Finally, one study of over 3,000 people found that osteocalcin levels and stiffness in the arteries were related in an “inverse J-shaped curve.” This means that both low and high levels of osteocalcin may increase the risk of hardening of the arteries, although low levels likely increase the risk to a greater degree [51].

Both high and low osteocalcin levels may increase the risk of artery hardening, though one study suggests low levels might be more dangerous.

3) Heart Disease

Low levels of osteocalcin have been associated with heart disease. The current evidence suggests that normal osteocalcin levels support the overall health of the heart and blood vessels. However, it’s not as simple. Many other factors – including age, sex, physical activity, and so on – play in [52, 53].

In 247 seniors with heart disease, those with lower osteocalcin levels had a higher risk of future cardiovascular health problems [54].

Furthermore, lower osteocalcin levels were also associated with a higher risk of heart disease in two studies with over 3.5k healthy people [55, 56].

Low osteocalcin levels may increase the risk of heart-associated health issues, both in those who are healthy and those who already have heart disease.

4) Metabolic Syndrome

Metabolic syndrome is a cluster of the following conditions that together increase a person’s risk of heart disease and diabetes:

  • high blood pressure
  • high blood sugar
  • excess body fat around the waist
  • abnormal cholesterol levels
  • high triglyceride levels

In a meta-analysis of 55 studies with 47k people, low osteocalcin blood levels were associated with metabolic syndrome. Similarly, in 798 older men, low levels pointed to metabolic syndrome [18, 57].

Additionally, in a study of over 2,000 people, lower osteocalcin levels were associated with higher levels of C-reactive protein (CRP), a marker of chronic inflammation in people with metabolic syndrome [58].

Finally, when obese female mice were given osteocalcin during pregnancy, their offspring were protected against metabolic disorders that are caused by maternal obesity [59].

Low osteocalcin levels are linked with metabolic syndrome and chronic inflammation.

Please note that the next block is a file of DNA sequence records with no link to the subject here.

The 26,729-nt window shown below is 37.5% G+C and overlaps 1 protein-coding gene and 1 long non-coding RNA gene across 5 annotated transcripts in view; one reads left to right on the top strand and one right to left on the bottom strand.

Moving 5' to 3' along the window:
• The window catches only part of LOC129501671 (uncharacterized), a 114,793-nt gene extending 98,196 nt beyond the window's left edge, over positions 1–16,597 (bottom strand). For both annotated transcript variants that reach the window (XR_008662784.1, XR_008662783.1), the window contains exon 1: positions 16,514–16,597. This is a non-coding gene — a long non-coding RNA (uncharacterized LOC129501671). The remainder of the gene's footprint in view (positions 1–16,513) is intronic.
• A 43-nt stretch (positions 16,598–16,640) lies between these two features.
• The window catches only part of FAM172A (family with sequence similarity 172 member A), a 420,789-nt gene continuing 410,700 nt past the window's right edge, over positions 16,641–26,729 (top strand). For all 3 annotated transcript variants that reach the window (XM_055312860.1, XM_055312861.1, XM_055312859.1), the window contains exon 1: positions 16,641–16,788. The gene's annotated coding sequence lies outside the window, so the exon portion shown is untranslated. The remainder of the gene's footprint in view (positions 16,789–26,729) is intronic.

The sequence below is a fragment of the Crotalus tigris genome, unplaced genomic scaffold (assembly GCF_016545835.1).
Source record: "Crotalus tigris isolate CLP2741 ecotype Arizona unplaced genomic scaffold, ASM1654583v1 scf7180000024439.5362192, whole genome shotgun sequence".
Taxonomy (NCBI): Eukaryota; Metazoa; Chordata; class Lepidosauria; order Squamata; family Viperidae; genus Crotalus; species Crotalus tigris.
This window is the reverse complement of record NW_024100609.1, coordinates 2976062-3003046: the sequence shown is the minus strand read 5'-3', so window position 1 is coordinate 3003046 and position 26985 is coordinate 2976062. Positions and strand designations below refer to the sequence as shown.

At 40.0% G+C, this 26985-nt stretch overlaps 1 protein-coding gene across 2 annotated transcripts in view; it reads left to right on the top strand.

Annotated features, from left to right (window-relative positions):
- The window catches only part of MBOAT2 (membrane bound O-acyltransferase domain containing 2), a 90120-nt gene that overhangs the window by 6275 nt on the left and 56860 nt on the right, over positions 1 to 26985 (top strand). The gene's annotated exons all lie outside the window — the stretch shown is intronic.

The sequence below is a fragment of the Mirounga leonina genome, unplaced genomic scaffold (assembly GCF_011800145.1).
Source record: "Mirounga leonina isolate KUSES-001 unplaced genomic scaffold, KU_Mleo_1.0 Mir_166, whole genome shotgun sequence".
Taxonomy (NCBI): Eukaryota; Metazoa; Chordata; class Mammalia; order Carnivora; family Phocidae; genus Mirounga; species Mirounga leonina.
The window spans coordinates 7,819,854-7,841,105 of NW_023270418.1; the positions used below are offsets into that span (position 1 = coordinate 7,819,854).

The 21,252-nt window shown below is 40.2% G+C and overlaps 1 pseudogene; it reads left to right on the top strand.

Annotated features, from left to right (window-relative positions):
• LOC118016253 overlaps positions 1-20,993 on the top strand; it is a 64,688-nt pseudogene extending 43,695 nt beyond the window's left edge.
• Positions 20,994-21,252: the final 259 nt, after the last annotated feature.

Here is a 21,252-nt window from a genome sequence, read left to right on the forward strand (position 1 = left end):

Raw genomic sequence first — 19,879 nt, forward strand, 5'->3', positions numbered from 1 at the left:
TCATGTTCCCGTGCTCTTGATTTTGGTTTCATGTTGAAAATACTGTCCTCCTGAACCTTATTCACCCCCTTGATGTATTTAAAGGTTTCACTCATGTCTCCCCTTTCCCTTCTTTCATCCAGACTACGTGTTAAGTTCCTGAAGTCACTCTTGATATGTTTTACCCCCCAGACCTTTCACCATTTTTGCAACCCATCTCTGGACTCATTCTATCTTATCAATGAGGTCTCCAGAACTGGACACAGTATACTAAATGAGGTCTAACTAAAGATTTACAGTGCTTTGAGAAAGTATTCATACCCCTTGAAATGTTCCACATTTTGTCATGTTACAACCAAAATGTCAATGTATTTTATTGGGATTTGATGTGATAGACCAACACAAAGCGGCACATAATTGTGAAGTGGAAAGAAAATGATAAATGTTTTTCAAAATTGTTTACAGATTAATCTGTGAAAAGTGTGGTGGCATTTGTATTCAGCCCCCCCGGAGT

5) Obesity

According to a meta-analysis of 28 studies with a total of over 18.6k participants, people with low osteocalcin levels were more likely to have a higher body mass index (BMI). Studies in children, adolescents, and pre- and post-menopausal women support this association [60, 61, 62, 63, 64, 65].

Low osteocalcin levels are associated with obesity.

6) Fatty Liver

In a study of 120 children aged 7 to 13 years old (60 NAFLD patients and 60 controls), low osteocalcin blood levels predicted the severity of NAFLD. Low levels were also an indicator of NAFLD in 4 studies that included almost 9k adults [66, 67, 68, 69, 70].

Animal studies suggest that osteocalcin improves NAFLD by activating the Nrf2 protein (the master regulator of antioxidant and detox enzymes), which reduces oxidative stress [71].

Low osteocalcin levels have been linked with fatty liver disease.

Health Conditions Linked With High Osteocalcin

1) Osteoporosis

Osteocalcin blood tests can be used to monitor osteoporosis, along with scans that reveal bone mineral density [72, 73, 74]. High levels point to bone loss and predict low bone density and fracture risk in older people.

Higher levels of osteocalcin in the blood were linked to lower bone mineral density (low skeletal mass) and osteoporosis in 4 studies with a total of 417 postmenopausal women [72, 75, 74, 76].

Animal studies suggest that this is because of bone reabsorption – the breakdown of bone tissue that releases minerals and frees osteocalcin from the bones – raising its blood levels [8].

Vitamin K, vitamin D, and calcium supplements reduced osteocalcin levels and increased bone density in a study of 78 postmenopausal women [77].